Curious Tales of Invention, Accidental Genius, and Stationery Obsession by James Ward
I came across a book about stationery products and really enjoyed it. While currently out of print, this 2014 book is still easy to find - I picked up my used hardcover copy for only a few dollars on Amazon. I wanted to share this recommendation. If you haven’t read this book yet, it is well worth a read!
James Ward, an Englishman, wrote the book. The book lists Mr. Ward in the author’s profile as co-founder of the Stationery Club, and his love of stationery products is evident and extremely relatable to those of us that are also passionate about stationery (and if you are reading this review on the internet, you are probably included in this group). From his first recollection of a trip into a small stationery shop and finding old treasures within it (a sort of holy grail store that no longer exists in my area of Canada), he discusses the history and development of some of the less discussed but still essential accoutrements to any stationery-filled desk.
Mr. Ward has a dry sense of humour that found me laughing out loud while reading the book many times - and several disapproving looks from my wife. He delivers the information factually, but his subtle commentary on many stationery stories makes this book a quick and enjoyable read.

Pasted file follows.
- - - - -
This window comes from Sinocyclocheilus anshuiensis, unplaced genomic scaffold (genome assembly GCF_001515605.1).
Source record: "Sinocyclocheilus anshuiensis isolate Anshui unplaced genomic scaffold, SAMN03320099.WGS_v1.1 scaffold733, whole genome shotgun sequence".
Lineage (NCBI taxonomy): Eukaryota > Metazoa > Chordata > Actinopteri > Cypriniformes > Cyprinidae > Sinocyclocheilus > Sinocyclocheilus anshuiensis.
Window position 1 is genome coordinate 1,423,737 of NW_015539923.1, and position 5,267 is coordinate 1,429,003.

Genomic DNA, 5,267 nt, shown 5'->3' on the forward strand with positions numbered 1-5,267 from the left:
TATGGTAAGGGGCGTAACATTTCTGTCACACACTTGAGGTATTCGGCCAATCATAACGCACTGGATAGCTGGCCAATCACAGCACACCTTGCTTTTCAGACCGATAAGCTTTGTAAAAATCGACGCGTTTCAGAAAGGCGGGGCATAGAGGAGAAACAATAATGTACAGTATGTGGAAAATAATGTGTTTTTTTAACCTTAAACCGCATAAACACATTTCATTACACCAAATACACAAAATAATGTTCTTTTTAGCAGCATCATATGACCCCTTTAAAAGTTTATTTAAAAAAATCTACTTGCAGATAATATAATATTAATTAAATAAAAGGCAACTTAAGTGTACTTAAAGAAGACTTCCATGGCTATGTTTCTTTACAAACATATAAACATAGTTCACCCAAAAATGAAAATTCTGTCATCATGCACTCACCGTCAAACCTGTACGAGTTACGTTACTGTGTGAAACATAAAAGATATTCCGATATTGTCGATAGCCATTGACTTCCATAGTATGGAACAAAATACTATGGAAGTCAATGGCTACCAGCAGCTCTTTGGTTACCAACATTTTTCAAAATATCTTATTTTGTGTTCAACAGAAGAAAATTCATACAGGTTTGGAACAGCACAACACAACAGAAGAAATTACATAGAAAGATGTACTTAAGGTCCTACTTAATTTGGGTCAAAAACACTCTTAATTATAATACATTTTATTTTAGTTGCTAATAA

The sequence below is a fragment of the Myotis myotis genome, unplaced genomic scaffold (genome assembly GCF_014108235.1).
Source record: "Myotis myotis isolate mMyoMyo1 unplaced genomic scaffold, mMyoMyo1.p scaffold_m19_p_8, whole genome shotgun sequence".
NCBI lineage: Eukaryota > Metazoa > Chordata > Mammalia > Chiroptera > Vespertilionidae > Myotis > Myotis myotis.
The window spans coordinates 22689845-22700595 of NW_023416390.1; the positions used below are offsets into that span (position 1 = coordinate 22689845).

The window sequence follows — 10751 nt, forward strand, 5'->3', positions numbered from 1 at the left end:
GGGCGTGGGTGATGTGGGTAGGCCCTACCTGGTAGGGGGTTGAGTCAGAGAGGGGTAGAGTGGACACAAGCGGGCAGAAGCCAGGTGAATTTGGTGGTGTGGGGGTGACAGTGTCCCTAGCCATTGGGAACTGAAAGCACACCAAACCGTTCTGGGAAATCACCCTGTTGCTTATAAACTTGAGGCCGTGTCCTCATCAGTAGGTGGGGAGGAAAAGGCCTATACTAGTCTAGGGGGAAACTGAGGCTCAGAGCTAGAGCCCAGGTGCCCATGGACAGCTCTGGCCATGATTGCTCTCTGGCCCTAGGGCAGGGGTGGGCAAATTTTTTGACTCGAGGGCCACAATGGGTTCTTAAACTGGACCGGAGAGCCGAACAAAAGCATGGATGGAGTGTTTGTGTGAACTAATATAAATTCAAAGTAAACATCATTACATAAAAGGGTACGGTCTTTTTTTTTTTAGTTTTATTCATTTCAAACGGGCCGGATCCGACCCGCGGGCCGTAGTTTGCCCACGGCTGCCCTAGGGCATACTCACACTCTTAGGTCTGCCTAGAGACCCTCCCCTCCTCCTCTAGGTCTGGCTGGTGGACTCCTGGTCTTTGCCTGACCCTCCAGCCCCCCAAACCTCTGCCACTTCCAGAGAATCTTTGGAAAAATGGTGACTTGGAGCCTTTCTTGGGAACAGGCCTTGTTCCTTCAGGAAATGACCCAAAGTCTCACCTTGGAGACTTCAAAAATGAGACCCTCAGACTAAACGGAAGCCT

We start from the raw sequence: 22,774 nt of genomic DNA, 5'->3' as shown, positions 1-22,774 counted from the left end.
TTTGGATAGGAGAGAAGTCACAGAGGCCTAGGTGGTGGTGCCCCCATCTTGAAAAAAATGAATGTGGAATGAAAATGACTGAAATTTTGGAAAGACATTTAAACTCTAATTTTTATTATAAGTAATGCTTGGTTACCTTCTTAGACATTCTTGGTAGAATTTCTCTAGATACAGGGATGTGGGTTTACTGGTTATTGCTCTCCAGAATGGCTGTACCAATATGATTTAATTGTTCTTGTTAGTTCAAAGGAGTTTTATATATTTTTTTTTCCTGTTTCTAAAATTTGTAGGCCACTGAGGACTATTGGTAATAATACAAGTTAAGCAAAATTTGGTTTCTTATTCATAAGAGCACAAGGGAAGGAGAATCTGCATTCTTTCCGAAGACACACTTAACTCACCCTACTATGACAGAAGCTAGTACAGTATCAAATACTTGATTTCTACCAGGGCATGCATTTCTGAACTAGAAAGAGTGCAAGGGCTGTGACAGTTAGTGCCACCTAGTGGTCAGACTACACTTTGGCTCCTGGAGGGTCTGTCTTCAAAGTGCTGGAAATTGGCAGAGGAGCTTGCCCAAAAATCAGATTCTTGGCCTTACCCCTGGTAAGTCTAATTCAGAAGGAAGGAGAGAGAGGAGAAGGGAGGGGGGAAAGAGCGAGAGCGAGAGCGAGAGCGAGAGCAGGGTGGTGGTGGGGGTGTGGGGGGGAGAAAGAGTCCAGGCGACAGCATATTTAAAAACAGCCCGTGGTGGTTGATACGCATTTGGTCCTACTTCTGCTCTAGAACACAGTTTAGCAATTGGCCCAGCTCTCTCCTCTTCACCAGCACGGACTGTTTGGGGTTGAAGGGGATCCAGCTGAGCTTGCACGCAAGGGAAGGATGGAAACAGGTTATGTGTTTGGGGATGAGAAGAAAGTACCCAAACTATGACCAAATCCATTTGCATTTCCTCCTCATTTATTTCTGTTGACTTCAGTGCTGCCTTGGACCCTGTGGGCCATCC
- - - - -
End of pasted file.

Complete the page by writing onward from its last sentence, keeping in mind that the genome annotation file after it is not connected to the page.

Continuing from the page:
As an English author, some of the terminology and branding (Sellotape and Blu-Tack, for example) may not be the same as common North American vernacular. I grew up in England until I was a teenager and found these old reminiscences enjoyable. But I do believe that even if you are not familiar with the English brands and terms referred to in the book, Mr. Ward touches on world-wide brands and explains these areas in sufficient detail that all readers will understand and enjoy them.
The book begins with a discussion of a desk organizer (the *Revolving Desk Tidy*) and the stationery products that fill it, starting with the Gem paperclip. I never knew that the regular, ordinary office paperclip had a name. Mr. Ward touches on the history and evolution of the paperclip to the commercial and often overlooked item that it is today.
From there, the author discusses the history and development of thumbtacks, staples, erasers, postcards, business cards and back-to-school organizers. I had pleasant recollections of my Trapper Keeper from high-school!
The author also covers the more traditional stationery products including pens, paper and pencils, but manages to put an interesting twist on the stories that have been covered in great detail by other, specific product focused books. One such interesting point of view was a chapter with an excellent discussion of chained desk pens (think banks) versus marketing opportunities.
This book is an excellent read for any stationery enthusiast interested in learning more about some of the everyday products on their desks. It is also is a humorous and enjoyable read.
The author writes on his blog I like Boring Things. It is also worth a read.